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Immigration Detention System Shows Ugly Flaws in North Carolina

A 30-year-old immigrant, married to an American woman, with a very young son, was arrested on September 28, 2009, taken from his family home in Durham, North Carolina, a New York Criminal Lawyer reported.

“I was scared, but in the back of my mind, I just felt that everything would eventually be OK because I was a citizen and he was married to me,” said the immigrant’s wife. She is a mental health therapist, born and raised in the United States.

It’s been more than a year and a half and every request for release on bond has been denied, thanks to two misdemeanor drug possession charges from 1998. The authorities feel these charges make him a flight risk, which means he stays in prison until they make a final decision, according to a Bronx Criminal Lawyer.

While this particular man has a lawyer, many of the detainees in ICE facilities never get the chance to see one, because their facilities tend to be in isolated locations, which makes the acquisition of an attorney much more expensive. The man in question is nine hours from his home and two hours from his own attorney.

“Unlike in the criminal system, where if someone can’t afford a lawyer they’re appointed one, in the immigration system you have a right to a lawyer, but you have to find and pay one for yourself,” a representative of the National Immigrant Justice Center tell.

Fortunately, the wife of the North Carolina immigrant can hire a lawyer, but many detained in similar circumstances cannot. She gets the money from her mother and grandmother, who have paid $14,000 so far, and that might only be the beginning. There are also travel expenses, application fees for immigration forms, and counseling fees for wife and son.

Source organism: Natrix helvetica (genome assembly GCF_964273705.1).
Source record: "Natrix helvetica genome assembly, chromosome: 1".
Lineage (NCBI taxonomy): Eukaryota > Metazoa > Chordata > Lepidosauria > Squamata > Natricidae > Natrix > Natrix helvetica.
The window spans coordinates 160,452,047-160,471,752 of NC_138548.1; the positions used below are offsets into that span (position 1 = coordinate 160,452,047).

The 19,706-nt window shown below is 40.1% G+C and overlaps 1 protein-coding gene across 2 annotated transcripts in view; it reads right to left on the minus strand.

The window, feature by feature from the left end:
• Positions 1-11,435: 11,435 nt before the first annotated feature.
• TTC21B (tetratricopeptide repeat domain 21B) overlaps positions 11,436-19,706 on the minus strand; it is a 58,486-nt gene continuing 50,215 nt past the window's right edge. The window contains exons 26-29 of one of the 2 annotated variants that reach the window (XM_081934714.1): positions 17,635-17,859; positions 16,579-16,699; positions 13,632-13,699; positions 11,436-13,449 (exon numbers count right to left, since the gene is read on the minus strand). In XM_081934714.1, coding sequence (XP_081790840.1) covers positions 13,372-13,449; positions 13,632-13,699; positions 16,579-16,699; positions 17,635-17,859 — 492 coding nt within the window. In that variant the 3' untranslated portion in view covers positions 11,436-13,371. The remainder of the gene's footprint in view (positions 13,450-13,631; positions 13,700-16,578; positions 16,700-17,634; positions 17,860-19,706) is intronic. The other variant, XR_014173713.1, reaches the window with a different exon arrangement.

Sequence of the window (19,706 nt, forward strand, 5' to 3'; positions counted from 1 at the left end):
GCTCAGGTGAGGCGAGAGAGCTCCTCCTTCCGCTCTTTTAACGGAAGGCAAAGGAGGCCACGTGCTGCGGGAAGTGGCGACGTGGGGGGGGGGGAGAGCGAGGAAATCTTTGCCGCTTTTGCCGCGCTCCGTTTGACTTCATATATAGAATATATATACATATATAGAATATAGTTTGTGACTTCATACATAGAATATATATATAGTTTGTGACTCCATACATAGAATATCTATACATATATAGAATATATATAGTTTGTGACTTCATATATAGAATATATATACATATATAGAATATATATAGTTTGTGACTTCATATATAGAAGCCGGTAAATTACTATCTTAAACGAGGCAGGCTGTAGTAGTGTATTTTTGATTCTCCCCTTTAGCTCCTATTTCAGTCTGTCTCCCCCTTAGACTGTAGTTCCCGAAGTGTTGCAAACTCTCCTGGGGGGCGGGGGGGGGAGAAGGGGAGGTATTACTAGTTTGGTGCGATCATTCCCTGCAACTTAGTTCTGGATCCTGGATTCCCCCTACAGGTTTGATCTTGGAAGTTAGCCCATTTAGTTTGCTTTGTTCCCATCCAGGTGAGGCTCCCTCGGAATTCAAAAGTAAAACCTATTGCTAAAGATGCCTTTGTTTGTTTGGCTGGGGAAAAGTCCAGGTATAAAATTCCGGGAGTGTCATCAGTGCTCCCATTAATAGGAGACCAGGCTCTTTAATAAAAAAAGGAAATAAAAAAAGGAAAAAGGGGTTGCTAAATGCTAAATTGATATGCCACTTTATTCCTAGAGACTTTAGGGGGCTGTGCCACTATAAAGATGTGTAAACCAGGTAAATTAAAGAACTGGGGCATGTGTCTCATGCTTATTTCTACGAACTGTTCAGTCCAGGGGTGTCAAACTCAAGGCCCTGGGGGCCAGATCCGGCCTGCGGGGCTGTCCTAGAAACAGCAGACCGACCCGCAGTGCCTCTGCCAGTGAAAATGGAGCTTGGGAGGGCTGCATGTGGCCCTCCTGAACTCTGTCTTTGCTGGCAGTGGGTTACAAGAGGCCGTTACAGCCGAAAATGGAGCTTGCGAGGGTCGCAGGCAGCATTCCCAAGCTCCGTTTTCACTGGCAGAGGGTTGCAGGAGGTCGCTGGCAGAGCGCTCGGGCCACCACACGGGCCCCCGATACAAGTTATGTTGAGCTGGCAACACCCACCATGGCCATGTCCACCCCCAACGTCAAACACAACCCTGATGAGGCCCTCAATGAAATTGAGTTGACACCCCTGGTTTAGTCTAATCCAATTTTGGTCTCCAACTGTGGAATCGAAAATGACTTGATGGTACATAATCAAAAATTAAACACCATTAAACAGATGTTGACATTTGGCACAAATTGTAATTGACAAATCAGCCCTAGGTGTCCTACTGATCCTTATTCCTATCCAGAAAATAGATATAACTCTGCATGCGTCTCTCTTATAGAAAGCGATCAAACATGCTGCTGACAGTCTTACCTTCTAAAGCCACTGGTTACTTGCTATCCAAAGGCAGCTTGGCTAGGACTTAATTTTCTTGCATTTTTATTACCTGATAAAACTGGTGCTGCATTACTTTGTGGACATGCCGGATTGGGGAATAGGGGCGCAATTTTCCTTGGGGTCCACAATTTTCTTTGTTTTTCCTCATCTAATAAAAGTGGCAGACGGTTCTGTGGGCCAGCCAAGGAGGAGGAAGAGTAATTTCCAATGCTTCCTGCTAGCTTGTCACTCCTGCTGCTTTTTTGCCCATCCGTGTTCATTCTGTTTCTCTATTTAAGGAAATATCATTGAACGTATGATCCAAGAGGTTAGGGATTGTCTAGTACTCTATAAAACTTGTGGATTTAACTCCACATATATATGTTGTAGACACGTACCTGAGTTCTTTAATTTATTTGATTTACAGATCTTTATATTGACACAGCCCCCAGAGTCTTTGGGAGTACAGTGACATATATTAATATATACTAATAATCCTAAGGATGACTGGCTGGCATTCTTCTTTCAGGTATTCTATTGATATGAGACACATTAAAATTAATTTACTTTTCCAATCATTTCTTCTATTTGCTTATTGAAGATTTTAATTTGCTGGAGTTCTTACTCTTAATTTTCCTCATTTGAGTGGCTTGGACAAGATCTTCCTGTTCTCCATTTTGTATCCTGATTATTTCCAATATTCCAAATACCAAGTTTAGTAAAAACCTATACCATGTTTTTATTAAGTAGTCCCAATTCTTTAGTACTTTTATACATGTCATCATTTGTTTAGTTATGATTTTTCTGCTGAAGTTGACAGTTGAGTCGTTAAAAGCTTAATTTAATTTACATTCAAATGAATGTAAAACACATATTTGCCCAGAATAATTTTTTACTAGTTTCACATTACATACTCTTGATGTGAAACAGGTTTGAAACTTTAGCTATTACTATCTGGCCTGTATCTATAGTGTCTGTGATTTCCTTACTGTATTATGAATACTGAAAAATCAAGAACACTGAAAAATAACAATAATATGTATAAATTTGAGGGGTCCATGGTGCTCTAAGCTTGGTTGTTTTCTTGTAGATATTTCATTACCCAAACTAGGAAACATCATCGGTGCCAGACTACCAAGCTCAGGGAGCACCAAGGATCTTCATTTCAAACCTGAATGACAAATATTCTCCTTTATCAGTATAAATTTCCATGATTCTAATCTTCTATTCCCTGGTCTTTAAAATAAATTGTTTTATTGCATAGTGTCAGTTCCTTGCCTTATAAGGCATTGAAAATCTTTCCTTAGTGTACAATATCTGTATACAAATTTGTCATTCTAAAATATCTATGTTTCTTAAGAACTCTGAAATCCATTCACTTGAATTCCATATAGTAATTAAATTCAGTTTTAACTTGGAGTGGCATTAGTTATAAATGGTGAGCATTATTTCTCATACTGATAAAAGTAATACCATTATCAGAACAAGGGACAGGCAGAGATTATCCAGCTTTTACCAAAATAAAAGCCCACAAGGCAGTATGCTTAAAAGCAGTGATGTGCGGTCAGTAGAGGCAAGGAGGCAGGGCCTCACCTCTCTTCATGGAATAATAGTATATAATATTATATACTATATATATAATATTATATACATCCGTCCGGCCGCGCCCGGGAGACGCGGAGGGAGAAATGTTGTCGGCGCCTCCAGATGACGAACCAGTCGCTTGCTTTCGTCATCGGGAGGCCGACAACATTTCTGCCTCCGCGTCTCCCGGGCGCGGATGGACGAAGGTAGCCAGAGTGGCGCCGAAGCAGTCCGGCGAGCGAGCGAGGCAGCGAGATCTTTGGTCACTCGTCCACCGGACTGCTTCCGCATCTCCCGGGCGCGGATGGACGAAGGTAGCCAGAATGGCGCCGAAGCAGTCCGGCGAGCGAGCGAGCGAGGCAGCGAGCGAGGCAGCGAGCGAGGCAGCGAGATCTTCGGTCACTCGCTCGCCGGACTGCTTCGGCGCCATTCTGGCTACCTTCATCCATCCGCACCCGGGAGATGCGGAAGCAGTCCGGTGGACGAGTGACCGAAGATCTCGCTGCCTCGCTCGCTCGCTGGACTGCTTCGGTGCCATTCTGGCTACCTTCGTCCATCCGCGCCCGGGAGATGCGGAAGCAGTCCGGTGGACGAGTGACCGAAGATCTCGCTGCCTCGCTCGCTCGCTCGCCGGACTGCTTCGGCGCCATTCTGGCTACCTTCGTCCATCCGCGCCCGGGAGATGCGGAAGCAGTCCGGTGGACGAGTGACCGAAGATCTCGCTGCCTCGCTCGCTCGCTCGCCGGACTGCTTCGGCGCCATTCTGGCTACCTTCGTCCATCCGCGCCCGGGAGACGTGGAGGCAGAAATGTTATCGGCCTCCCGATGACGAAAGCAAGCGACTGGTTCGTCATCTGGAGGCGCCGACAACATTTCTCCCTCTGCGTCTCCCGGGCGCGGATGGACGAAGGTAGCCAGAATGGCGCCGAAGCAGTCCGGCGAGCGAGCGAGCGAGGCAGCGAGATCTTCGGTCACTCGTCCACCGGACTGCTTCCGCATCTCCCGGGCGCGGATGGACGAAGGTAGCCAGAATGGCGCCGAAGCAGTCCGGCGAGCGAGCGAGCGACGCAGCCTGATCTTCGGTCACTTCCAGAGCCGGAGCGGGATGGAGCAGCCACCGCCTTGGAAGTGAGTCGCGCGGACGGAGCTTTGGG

“If it wasn’t for them, we would probably be out of the country,” said the wife, referring to her mother and grandmother.

The immigrant did illegally enter the country, but at the age of eight, brought by his mother. Eventually, he gained a work permit of his own. But because he entered the country as a minor, his immigration status relied on his mother’s status. She was denied permanent residency in 2008, which invalidated her son’s immigration status. When Immigration Services sent him a notice to appear in court, it was sent to the wrong address. They later admitted their mistake but only after the man was arrested and ordered deported.

It is the job of a legal counsel to do their best to ensure that justice is served. If you are experiencing a legal issue and do not know where to turn, contact Stephen Bilkis and Associates for advice and guidance.

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